Saturday, August 24, 2013

Everyone Worth Knowing

A young twenty-something girl trying to start her career life in New York finds herself taking a job that drops her in the middle of NY's social elite.  She is soon overwhelmed with the glamour and privilege of that world, but the is the price she pays - her privacy, dignity and self-respect - really worth being a part of this world?

"Wait a second," you might be saying, "didn't she already review The Devil Wears Prada?  What is she talking about?"

I am talking about another one of Lauren Weisberger's books, Everyone Worth Knowing, which bears quite a few similarities to Prada, with the addition of more sex, drugs, and sliminess. 

Bette Robinson is a twenty-seven years old college graduate working 80 hours a week in a banking job that she hates - mostly because, as far as I can tell, Weisberger's female characters are never happy or satisfied in their lives.  She quits that job and winds up working for Kelly & Company, an event planning firm that strives to be with the "in"crowd of New York.  Soon Bette finds her life consumed with showing up and the "right" places, being at the "right" events, and even set up in a fake relationship with the "right" boy.  Slowly this new glamorous lifestyle chips away at Bette's soul until she finally realizes she has become a glorified prostitute and has to decide what she really wants in her life. 

About two-thirds of the way through the book - right around a trip to Istanbul which basically became a week-long orgy of sex and drinking - I realized this book was possibly eating away at MY soul and was the literary equivalent of a Big Mac. But I kept reading hoping that it would get better - it kept hinting at giving Bette a decent relationship, and as her life got more and more outrageous, I kept thinking "surely we are coming to the climactic scene where Bette walks away from all this."  It always seemed just out of my grasp.  When the inevitable showdown scene finally arrived, it had been dragged on so long that it had lost all its power.  Its sister scene in Prada was at least timed well.  This time, I was so OD'ed on a chick-lit that I no longer cared...then I woke up the next day feeling the same way you feel the morning after pigging out on pizza and Twizzlers.  I find myself this morning in some serious need of literary filtered water and celery sticks.  

I also realized around the same place in the book that linguistically the book was pretty weak.  All the characters sound exactly the same - no one has a distinct voice.  I couldn't "see" the scenes play out in my head because the dialogue was so canned.  And there is more than enough profanity to go around, which just got tiresome.

So did the content.  All the characters felt they were much more important than they were.  Even Bette, our heroine, was awfully self-involved - and, as mentioned above, there seems to be some sort of rule about these characters ever feeling fulfilled in their lives.  I don't understand why this twenty-something in New York thing is so attractive - it's not just in Weisberger's books, it's an epidemic.  For a woman to be strong, apparently she has to be in New York, working a corporate job, and utterly miserable.  For Pete's sake, New York is not the only place to have a life, go out and make something of yourself!   I wanted to scream at Bette most of the time to quit whining, have some self-respect, be truthful to herself and her friends, and get a life.  Which is probably one of the points the author was trying to make...but having to wade through all the drinking, clubbing, sex, and general debauchery made me too tired by the end to care what happened to these people.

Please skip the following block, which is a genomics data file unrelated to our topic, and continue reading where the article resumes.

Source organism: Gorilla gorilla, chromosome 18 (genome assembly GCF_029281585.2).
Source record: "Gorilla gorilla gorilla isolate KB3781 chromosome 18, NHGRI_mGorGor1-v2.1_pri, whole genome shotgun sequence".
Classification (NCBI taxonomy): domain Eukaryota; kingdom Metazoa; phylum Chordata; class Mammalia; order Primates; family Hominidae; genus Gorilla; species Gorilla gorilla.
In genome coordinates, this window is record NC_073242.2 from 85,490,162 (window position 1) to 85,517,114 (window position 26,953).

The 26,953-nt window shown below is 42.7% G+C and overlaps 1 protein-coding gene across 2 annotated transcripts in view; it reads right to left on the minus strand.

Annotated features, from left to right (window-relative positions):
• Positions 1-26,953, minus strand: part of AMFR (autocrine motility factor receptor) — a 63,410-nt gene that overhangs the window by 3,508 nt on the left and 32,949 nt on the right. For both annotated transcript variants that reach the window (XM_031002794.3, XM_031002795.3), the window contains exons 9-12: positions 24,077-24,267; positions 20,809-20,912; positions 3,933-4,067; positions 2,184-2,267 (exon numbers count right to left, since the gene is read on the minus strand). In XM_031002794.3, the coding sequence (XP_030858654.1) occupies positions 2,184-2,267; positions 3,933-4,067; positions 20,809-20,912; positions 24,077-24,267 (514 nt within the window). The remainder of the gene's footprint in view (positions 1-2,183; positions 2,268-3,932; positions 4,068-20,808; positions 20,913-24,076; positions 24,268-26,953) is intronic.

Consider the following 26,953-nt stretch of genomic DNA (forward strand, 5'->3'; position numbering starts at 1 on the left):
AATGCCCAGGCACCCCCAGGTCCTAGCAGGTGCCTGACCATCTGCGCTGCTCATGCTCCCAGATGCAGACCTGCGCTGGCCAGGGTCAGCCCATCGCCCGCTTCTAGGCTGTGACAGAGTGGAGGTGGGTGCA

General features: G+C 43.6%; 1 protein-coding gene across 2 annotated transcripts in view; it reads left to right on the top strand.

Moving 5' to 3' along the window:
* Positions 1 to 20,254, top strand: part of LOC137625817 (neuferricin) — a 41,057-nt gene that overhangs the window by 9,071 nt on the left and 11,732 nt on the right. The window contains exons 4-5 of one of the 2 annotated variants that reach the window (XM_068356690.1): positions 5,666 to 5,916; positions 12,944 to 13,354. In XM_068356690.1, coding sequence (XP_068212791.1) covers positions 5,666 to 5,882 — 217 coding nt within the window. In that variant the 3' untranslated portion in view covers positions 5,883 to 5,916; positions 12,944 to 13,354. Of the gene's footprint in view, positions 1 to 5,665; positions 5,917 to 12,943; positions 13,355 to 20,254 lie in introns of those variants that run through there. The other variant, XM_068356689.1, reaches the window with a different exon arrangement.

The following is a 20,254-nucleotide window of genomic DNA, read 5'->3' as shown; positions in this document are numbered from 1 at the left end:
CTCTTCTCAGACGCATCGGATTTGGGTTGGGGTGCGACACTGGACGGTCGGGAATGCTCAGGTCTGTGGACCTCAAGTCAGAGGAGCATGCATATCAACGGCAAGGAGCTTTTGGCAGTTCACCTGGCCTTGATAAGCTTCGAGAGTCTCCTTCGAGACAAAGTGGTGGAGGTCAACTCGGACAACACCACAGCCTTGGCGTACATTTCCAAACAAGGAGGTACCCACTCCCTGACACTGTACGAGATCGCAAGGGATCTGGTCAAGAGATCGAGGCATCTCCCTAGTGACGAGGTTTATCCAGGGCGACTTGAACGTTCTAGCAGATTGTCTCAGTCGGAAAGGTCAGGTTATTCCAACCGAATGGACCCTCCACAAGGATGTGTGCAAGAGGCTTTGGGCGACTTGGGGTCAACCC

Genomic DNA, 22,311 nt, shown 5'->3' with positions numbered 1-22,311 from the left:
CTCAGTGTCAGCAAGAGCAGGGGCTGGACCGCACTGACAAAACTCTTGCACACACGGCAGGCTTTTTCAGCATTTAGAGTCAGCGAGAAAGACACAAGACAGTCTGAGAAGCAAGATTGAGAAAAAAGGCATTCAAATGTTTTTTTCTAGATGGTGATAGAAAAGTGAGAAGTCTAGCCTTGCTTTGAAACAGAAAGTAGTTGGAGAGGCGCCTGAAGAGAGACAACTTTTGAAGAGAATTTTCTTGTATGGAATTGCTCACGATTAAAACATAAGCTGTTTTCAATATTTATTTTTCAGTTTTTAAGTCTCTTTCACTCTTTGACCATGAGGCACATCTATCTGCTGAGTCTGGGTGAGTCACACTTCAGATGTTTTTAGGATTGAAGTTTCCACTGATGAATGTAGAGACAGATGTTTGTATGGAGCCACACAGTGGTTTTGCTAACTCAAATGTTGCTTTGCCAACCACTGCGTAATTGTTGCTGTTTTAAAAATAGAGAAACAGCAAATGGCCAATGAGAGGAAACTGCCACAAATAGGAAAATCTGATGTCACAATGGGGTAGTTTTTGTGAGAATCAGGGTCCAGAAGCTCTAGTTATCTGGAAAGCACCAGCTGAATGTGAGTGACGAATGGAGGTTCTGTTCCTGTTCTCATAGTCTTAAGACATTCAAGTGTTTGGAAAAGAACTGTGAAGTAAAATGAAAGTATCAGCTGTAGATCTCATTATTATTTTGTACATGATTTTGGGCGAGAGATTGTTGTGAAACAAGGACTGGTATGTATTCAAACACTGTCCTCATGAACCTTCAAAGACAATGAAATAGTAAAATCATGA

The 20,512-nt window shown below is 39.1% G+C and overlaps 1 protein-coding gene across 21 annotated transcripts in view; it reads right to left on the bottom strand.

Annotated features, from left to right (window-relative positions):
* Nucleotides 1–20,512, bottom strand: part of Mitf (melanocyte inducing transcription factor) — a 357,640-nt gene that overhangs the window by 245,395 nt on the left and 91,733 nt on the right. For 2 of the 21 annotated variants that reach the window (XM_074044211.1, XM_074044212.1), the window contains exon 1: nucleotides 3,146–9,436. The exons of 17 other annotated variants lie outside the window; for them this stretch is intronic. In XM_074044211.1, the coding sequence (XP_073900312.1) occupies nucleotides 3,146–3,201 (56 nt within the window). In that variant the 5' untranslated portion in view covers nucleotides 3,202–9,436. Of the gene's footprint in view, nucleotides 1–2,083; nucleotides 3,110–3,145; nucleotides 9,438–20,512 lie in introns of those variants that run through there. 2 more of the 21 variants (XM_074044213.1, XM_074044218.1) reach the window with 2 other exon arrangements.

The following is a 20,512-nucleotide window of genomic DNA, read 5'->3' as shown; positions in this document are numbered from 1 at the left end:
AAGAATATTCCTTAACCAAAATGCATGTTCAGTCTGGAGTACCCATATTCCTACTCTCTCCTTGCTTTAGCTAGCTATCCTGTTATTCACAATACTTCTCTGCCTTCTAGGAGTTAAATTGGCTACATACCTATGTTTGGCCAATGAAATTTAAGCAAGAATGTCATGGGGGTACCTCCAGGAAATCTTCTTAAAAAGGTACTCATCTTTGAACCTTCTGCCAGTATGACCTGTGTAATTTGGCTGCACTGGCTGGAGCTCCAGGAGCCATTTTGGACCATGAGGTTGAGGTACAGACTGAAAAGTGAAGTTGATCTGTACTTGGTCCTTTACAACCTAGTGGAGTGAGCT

Ultimately, the book was depressing.  Depressing to think that this IS really the life some people strive to live.  Depressing to realize that although this is a work of fiction, the club/elite/superstar life is real, and that as I read the covers of magazines while standing in Wal-Mart to buy my milk and bread, many of the people on those covers live this kind of life.  And where does it get them?  Are any of these people happy?  More than that - are they joyful?  Fulfilled?  Even at the end, when Bette has finally gotten her head screwed on straight and walked away, she was still moping around her apartment, wallowing in reality TV and alcohol.  It just all seems so sad. 

So to sum up: these people need Jesus, and you don't need this Big Mac. 

Rating: 1 1/2 stars out of 5
What I'm reading now: Austenland by Shannon Hale (waiting for me at the library!)
1. The Chaperone by Laura Moriarty
2. Crazy Love by Francis Chan
3. The Story of Britain by Rebecca Fraser
4. Team of Rivals by Doris Kearns Goodwin
5. The Autobiography of Henry VIII  by Margaret George

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